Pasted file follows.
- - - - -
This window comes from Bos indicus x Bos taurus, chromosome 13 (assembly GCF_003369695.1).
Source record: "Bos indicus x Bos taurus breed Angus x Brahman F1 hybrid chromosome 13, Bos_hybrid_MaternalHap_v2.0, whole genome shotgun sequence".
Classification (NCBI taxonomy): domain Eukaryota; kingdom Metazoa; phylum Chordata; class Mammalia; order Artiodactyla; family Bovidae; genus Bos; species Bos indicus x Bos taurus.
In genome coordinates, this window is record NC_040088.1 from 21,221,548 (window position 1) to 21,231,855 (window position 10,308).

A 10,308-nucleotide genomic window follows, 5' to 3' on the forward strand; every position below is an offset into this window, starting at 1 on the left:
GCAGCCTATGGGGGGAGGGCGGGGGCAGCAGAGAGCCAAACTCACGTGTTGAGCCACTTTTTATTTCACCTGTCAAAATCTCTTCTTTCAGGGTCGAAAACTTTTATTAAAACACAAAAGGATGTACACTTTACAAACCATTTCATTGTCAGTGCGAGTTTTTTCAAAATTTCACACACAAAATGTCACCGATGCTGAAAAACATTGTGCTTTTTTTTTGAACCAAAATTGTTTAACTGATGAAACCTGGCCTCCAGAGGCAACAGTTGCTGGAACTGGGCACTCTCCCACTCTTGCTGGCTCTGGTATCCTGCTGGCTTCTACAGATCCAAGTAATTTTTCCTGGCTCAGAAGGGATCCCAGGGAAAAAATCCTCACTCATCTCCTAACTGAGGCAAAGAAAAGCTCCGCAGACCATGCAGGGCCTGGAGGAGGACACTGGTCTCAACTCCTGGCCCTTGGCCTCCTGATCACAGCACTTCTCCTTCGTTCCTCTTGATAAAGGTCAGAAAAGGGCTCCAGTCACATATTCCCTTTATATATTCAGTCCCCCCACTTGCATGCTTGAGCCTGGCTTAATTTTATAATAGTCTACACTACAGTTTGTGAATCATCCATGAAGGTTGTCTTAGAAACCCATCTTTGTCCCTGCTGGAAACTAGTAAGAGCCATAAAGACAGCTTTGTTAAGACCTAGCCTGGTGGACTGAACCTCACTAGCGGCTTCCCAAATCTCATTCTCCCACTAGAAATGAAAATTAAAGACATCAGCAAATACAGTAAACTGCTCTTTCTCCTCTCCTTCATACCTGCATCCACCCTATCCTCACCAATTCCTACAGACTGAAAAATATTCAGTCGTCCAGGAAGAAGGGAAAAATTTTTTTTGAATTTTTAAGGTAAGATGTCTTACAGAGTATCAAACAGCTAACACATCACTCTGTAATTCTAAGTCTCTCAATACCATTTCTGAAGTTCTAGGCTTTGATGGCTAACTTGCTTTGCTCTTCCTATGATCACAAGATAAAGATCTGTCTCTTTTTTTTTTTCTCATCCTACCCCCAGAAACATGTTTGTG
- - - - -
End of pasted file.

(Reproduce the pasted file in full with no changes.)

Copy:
This window comes from Bos indicus x Bos taurus, chromosome 13 (assembly GCF_003369695.1).
Source record: "Bos indicus x Bos taurus breed Angus x Brahman F1 hybrid chromosome 13, Bos_hybrid_MaternalHap_v2.0, whole genome shotgun sequence".
Classification (NCBI taxonomy): domain Eukaryota; kingdom Metazoa; phylum Chordata; class Mammalia; order Artiodactyla; family Bovidae; genus Bos; species Bos indicus x Bos taurus.
In genome coordinates, this window is record NC_040088.1 from 21,221,548 (window position 1) to 21,231,855 (window position 10,308).

A 10,308-nucleotide genomic window follows, 5' to 3' on the forward strand; every position below is an offset into this window, starting at 1 on the left:
GCAGCCTATGGGGGGAGGGCGGGGGCAGCAGAGAGCCAAACTCACGTGTTGAGCCACTTTTTATTTCACCTGTCAAAATCTCTTCTTTCAGGGTCGAAAACTTTTATTAAAACACAAAAGGATGTACACTTTACAAACCATTTCATTGTCAGTGCGAGTTTTTTCAAAATTTCACACACAAAATGTCACCGATGCTGAAAAACATTGTGCTTTTTTTTTGAACCAAAATTGTTTAACTGATGAAACCTGGCCTCCAGAGGCAACAGTTGCTGGAACTGGGCACTCTCCCACTCTTGCTGGCTCTGGTATCCTGCTGGCTTCTACAGATCCAAGTAATTTTTCCTGGCTCAGAAGGGATCCCAGGGAAAAAATCCTCACTCATCTCCTAACTGAGGCAAAGAAAAGCTCCGCAGACCATGCAGGGCCTGGAGGAGGACACTGGTCTCAACTCCTGGCCCTTGGCCTCCTGATCACAGCACTTCTCCTTCGTTCCTCTTGATAAAGGTCAGAAAAGGGCTCCAGTCACATATTCCCTTTATATATTCAGTCCCCCCACTTGCATGCTTGAGCCTGGCTTAATTTTATAATAGTCTACACTACAGTTTGTGAATCATCCATGAAGGTTGTCTTAGAAACCCATCTTTGTCCCTGCTGGAAACTAGTAAGAGCCATAAAGACAGCTTTGTTAAGACCTAGCCTGGTGGACTGAACCTCACTAGCGGCTTCCCAAATCTCATTCTCCCACTAGAAATGAAAATTAAAGACATCAGCAAATACAGTAAACTGCTCTTTCTCCTCTCCTTCATACCTGCATCCACCCTATCCTCACCAATTCCTACAGACTGAAAAATATTCAGTCGTCCAGGAAGAAGGGAAAAATTTTTTTTGAATTTTTAAGGTAAGATGTCTTACAGAGTATCAAACAGCTAACACATCACTCTGTAATTCTAAGTCTCTCAATACCATTTCTGAAGTTCTAGGCTTTGATGGCTAACTTGCTTTGCTCTTCCTATGATCACAAGATAAAGATCTGTCTCTTTTTTTTTTTCTCATCCTACCCCCAGAAACATGTTTGTG